William Bernstein's Intelligent Asset Allocator: How to Build Your Portfolio to Maximize Returns and Minimize Risk is an excellent introduction to modern portfolio theory and other modern theories of investment: one that anyone can read. Bernstein has a deep understanding of the academic literature, and a skillfull way of explaining it all in terms that anybody can understand. You'll learn how to adjust a portfolio to compensate for risk and about the theory of asset allocation in light of real world market behavior.
William Bernstein is a medical doctor who has earned a reputation for having a sound understanding of academic investment literature along with a knack for explaining it in every day terms. If you've ever wanted to learn about modern portfolio theory, but been put off by the boring, arcane way it is often taught, then you should read The Intelligent Asset Allocator. The book is clear, sober, and well written. It provides an excellent general introduction to the theory of asset allocation and does so in a way that you can apply what you learn directly to your own portfolio.
In addition to teaching the basics of the risk/return ratio, beta's, and the efficient frontier, this book does a thorough job of covering the academic debate over whether the stock market is truly efficient, or whether it contains "anomolies" that can be exploited for profit. Bernstein neatly describes the concepts of the Efficient Market Hypothesis through a series of entertaining, thought provoking vignettes. He goes on to cover Richard Thaler's counter-theory of Behavioral Finance--the idea that human psychology distorts the market in specific, potentially exploitable ways. Bernstein doesn't back off from covering the tougher aspects of these theories, but instead works hard to put them down in everyday language so that you not only grasp them, but can apply them to your own investments.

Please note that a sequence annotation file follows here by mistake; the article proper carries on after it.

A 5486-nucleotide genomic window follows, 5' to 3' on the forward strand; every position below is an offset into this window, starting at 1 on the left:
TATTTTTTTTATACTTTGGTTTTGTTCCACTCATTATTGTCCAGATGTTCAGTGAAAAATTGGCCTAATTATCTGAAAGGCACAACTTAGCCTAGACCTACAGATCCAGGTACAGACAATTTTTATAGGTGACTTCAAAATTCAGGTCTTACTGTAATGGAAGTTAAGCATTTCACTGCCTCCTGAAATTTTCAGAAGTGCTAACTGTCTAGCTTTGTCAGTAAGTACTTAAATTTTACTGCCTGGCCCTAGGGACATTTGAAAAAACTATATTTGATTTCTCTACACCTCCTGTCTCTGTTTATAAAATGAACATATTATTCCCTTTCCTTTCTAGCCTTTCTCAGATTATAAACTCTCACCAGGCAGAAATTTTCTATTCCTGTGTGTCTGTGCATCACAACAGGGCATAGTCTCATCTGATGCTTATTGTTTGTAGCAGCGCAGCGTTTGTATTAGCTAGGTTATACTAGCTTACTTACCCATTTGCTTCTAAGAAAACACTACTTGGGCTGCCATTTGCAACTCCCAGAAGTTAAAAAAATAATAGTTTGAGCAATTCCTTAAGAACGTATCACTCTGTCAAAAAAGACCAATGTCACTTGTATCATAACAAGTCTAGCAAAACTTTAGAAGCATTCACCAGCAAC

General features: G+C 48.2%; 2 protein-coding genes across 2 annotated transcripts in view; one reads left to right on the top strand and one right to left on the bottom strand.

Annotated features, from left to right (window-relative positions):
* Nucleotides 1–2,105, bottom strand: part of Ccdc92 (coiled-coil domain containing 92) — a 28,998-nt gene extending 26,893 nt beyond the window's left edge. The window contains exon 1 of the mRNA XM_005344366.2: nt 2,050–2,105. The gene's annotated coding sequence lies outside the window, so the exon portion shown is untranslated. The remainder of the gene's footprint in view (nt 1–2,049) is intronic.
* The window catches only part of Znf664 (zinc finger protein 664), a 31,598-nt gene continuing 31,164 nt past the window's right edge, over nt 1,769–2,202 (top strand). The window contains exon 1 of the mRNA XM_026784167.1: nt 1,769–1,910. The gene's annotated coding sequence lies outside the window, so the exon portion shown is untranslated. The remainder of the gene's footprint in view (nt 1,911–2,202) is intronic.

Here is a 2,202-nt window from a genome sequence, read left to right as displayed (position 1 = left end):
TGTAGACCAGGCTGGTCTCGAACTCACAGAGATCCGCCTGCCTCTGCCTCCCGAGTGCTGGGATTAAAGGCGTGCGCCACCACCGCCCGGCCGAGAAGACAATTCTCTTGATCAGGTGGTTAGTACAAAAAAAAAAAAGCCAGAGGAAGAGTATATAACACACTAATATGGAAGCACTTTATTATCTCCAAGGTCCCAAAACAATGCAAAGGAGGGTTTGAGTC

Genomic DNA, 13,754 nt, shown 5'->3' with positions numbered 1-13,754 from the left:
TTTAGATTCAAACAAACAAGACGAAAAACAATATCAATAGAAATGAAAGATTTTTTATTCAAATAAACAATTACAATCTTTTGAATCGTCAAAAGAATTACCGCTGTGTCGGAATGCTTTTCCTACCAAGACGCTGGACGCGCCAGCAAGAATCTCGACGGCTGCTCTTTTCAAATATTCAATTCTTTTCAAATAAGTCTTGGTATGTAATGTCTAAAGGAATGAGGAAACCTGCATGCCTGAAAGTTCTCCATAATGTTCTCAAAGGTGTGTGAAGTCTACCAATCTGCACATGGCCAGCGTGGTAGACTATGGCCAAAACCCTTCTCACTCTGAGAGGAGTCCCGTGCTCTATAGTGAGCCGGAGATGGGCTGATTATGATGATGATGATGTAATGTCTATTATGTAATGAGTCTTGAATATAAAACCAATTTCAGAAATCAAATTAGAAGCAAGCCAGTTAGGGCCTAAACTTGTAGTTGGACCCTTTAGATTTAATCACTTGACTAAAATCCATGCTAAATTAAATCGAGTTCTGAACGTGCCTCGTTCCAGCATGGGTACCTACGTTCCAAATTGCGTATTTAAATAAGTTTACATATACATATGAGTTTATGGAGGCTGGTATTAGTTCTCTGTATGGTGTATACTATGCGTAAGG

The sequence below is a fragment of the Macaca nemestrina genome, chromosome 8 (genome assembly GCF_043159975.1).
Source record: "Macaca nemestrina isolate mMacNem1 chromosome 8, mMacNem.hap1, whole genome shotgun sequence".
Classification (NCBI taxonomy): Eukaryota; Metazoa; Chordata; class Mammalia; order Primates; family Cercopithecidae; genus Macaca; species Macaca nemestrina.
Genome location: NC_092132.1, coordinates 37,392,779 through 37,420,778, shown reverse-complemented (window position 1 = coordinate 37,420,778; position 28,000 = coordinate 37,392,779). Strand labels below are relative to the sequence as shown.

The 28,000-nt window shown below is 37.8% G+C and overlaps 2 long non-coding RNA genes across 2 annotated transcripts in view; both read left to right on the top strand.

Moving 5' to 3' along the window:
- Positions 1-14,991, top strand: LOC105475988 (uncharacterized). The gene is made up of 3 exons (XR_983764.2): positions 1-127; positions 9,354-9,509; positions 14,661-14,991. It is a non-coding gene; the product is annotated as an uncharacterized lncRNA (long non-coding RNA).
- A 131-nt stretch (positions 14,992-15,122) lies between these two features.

The result is a book that counsels a balanced approach to investing, detailing a method of constructing your portfolio that is steeped in the best understanding we have of how the market works. Bernstein's approach pays heed to the likelihood that you simply can't beet an efficient market, and yet offers a "rebalancing" escape hatch in case the market goes crazy again.
What Bernstein recommends you do is build a solid, globally diversified portfolio around market cap weighted indexed funds, exactly as a hard core efficient market advocate would have you do, and to "buy-and-hold" this portfolio for a long time. However Bernstein also recommends a credibly researched policy of rebalancing this portfolio over time based on strict rebalancing rules, so as to avoid being sucked into a stock market bubble. Bernstein also explores the idea that you could slightly overweight some segments of the market to profit from some of the market "anomolies" alleged by behavioral finance theorists. The rebalancing tricks might or might not pan out, but this compromise won't get you into much trouble if the efficient market hypothesis carries the day--yet it also doesn't ignore the body of evidence suggesting there might be more to it than that.
This is a book that will make you think, one that will teach you to see the market through the eyes of a financial economist. While it's clearly written, it does convey deep ideas that require some thought to digest. You'll want to read it slowly, mulling over the implications of each chapter as you progress. Once you've read this book you should have a clearer understanding of how the market works, and a set of practical tools which you can apply to managing your own investments.